The initial ODF template is the simplest possible one: only one type of slide, that only contains text in two levels of bullet points, on a bare background. The reason is to present the basic, very general trick, with one simple but complete example. Once you understand the basic concept, however, expanding it is pretty simple, even if you want to include images, and you can use whatever template you like.

ODF slideshow generator: preparing the template

Let’s now see the preparation work you need to do (but only once) and the actual scripts that automatically convert plain text to projector-ready slideshow. To download all the templates and scripts mentioned in this page, click here.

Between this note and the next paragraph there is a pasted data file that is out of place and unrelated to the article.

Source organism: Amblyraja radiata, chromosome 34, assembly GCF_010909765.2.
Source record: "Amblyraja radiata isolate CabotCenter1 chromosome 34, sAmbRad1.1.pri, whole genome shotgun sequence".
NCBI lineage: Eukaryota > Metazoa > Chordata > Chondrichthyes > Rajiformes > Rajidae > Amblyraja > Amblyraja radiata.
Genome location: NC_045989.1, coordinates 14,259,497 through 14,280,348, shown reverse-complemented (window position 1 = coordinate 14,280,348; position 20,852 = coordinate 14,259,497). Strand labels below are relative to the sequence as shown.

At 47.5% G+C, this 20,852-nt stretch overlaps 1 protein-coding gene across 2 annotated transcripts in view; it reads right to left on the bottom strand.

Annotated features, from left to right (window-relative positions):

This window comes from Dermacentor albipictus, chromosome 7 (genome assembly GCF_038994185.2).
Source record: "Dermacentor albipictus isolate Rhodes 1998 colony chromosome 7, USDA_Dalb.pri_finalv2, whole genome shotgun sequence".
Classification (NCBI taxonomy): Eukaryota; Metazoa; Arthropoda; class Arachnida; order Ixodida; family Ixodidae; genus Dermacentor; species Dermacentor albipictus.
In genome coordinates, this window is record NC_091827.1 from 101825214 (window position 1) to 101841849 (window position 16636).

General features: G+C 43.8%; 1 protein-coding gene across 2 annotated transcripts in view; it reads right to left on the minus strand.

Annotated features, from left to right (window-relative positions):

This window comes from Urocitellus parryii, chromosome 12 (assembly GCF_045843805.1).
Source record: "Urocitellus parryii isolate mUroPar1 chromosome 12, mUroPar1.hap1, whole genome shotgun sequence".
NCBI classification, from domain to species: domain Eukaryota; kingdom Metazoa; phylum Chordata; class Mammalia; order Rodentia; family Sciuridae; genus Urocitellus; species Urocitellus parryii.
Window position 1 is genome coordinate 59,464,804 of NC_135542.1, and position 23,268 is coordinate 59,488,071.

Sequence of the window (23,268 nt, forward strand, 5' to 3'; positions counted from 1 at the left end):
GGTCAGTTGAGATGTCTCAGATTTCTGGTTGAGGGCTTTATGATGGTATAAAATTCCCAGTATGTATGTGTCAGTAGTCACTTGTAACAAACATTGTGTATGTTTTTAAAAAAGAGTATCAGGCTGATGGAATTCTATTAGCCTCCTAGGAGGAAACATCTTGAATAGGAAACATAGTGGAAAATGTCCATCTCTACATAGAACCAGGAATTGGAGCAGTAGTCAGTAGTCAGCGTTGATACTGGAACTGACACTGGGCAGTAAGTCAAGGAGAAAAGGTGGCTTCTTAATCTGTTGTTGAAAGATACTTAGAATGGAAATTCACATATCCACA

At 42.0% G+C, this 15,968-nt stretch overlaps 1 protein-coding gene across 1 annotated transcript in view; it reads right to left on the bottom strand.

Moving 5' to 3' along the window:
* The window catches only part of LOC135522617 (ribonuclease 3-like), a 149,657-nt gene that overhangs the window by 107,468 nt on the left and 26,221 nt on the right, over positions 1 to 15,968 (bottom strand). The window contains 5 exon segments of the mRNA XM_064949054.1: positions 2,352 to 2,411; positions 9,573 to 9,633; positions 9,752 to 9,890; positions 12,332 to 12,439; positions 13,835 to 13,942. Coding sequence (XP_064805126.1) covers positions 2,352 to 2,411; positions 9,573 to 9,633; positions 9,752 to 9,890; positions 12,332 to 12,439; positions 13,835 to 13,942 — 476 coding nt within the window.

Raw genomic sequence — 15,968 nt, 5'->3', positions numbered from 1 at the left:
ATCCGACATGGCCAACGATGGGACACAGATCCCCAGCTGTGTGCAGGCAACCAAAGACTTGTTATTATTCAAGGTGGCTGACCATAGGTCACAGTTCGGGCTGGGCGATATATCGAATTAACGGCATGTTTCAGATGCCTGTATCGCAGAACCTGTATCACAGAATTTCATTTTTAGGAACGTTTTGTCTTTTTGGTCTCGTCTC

The first thing to do is to create with OpenOffice impress a single slide presentation with your sample layout, and save it in ODF format. Next, you have to unzip the resulting .odp file, modify with any text editor its content.xml file as described below and then zip everything again with the name

You need to mess with the content.xml file for two reasons. The first is to copy into separate files the XML code corresponding to its bullet and sub-bullet and slide sections, recognizable from the tags shown in this picture.

The second is to open those files to replace slide number, title and the XML code you remove with special text strings, like MY_SLIDES_GO_HERE, which the scripts can recognize and replace with your content. If this looks boring, it is, but remember that it’s a one-time-only work.

ODF slideshow generator: here are the scripts